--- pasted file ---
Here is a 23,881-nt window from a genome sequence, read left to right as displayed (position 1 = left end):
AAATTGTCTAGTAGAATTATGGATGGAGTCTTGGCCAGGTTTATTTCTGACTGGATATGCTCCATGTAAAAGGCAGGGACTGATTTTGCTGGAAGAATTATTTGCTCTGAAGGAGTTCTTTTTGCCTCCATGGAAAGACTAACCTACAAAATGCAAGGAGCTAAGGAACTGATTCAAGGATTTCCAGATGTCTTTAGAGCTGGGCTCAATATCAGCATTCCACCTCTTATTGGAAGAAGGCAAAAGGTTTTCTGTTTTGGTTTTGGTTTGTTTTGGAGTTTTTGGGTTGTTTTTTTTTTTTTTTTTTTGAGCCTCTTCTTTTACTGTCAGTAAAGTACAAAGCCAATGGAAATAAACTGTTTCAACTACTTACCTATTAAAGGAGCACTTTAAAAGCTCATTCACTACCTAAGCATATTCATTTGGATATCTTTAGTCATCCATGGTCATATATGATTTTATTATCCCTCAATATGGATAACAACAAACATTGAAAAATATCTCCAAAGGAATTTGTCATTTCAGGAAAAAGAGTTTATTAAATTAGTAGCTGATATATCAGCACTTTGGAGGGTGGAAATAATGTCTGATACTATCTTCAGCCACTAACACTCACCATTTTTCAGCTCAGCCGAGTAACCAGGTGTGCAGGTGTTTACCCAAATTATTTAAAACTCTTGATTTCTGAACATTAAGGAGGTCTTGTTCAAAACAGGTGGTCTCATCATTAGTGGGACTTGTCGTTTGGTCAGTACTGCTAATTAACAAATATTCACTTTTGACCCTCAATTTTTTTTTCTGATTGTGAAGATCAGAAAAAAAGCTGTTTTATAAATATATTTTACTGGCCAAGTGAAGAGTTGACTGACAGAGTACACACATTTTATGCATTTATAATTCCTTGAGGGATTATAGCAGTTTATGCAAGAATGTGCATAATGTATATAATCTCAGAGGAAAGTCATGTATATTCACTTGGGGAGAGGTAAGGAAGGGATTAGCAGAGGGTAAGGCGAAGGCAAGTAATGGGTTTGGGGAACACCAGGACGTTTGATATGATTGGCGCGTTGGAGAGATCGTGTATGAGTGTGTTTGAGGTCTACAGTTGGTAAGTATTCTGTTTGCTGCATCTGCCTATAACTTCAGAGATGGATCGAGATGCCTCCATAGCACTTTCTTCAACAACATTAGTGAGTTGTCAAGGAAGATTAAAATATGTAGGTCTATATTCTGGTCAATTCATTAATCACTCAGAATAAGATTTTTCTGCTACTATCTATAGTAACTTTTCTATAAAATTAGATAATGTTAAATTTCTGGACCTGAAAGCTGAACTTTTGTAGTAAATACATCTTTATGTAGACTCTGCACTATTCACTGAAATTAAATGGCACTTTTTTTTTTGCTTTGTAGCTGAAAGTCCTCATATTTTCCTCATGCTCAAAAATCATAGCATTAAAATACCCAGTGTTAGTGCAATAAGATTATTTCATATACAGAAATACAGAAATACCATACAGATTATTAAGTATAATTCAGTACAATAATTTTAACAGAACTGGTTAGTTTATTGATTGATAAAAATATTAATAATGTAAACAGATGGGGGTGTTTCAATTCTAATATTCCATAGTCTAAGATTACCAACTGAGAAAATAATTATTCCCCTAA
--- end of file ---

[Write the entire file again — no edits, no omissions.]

Here is a 23,881-nt window from a genome sequence, read left to right as displayed (position 1 = left end):
AAATTGTCTAGTAGAATTATGGATGGAGTCTTGGCCAGGTTTATTTCTGACTGGATATGCTCCATGTAAAAGGCAGGGACTGATTTTGCTGGAAGAATTATTTGCTCTGAAGGAGTTCTTTTTGCCTCCATGGAAAGACTAACCTACAAAATGCAAGGAGCTAAGGAACTGATTCAAGGATTTCCAGATGTCTTTAGAGCTGGGCTCAATATCAGCATTCCACCTCTTATTGGAAGAAGGCAAAAGGTTTTCTGTTTTGGTTTTGGTTTGTTTTGGAGTTTTTGGGTTGTTTTTTTTTTTTTTTTTTTGAGCCTCTTCTTTTACTGTCAGTAAAGTACAAAGCCAATGGAAATAAACTGTTTCAACTACTTACCTATTAAAGGAGCACTTTAAAAGCTCATTCACTACCTAAGCATATTCATTTGGATATCTTTAGTCATCCATGGTCATATATGATTTTATTATCCCTCAATATGGATAACAACAAACATTGAAAAATATCTCCAAAGGAATTTGTCATTTCAGGAAAAAGAGTTTATTAAATTAGTAGCTGATATATCAGCACTTTGGAGGGTGGAAATAATGTCTGATACTATCTTCAGCCACTAACACTCACCATTTTTCAGCTCAGCCGAGTAACCAGGTGTGCAGGTGTTTACCCAAATTATTTAAAACTCTTGATTTCTGAACATTAAGGAGGTCTTGTTCAAAACAGGTGGTCTCATCATTAGTGGGACTTGTCGTTTGGTCAGTACTGCTAATTAACAAATATTCACTTTTGACCCTCAATTTTTTTTTCTGATTGTGAAGATCAGAAAAAAAGCTGTTTTATAAATATATTTTACTGGCCAAGTGAAGAGTTGACTGACAGAGTACACACATTTTATGCATTTATAATTCCTTGAGGGATTATAGCAGTTTATGCAAGAATGTGCATAATGTATATAATCTCAGAGGAAAGTCATGTATATTCACTTGGGGAGAGGTAAGGAAGGGATTAGCAGAGGGTAAGGCGAAGGCAAGTAATGGGTTTGGGGAACACCAGGACGTTTGATATGATTGGCGCGTTGGAGAGATCGTGTATGAGTGTGTTTGAGGTCTACAGTTGGTAAGTATTCTGTTTGCTGCATCTGCCTATAACTTCAGAGATGGATCGAGATGCCTCCATAGCACTTTCTTCAACAACATTAGTGAGTTGTCAAGGAAGATTAAAATATGTAGGTCTATATTCTGGTCAATTCATTAATCACTCAGAATAAGATTTTTCTGCTACTATCTATAGTAACTTTTCTATAAAATTAGATAATGTTAAATTTCTGGACCTGAAAGCTGAACTTTTGTAGTAAATACATCTTTATGTAGACTCTGCACTATTCACTGAAATTAAATGGCACTTTTTTTTTTGCTTTGTAGCTGAAAGTCCTCATATTTTCCTCATGCTCAAAAATCATAGCATTAAAATACCCAGTGTTAGTGCAATAAGATTATTTCATATACAGAAATACAGAAATACCATACAGATTATTAAGTATAATTCAGTACAATAATTTTAACAGAACTGGTTAGTTTATTGATTGATAAAAATATTAATAATGTAAACAGATGGGGGTGTTTCAATTCTAATATTCCATAGTCTAAGATTACCAACTGAGAAAATAATTATTCCCCTAA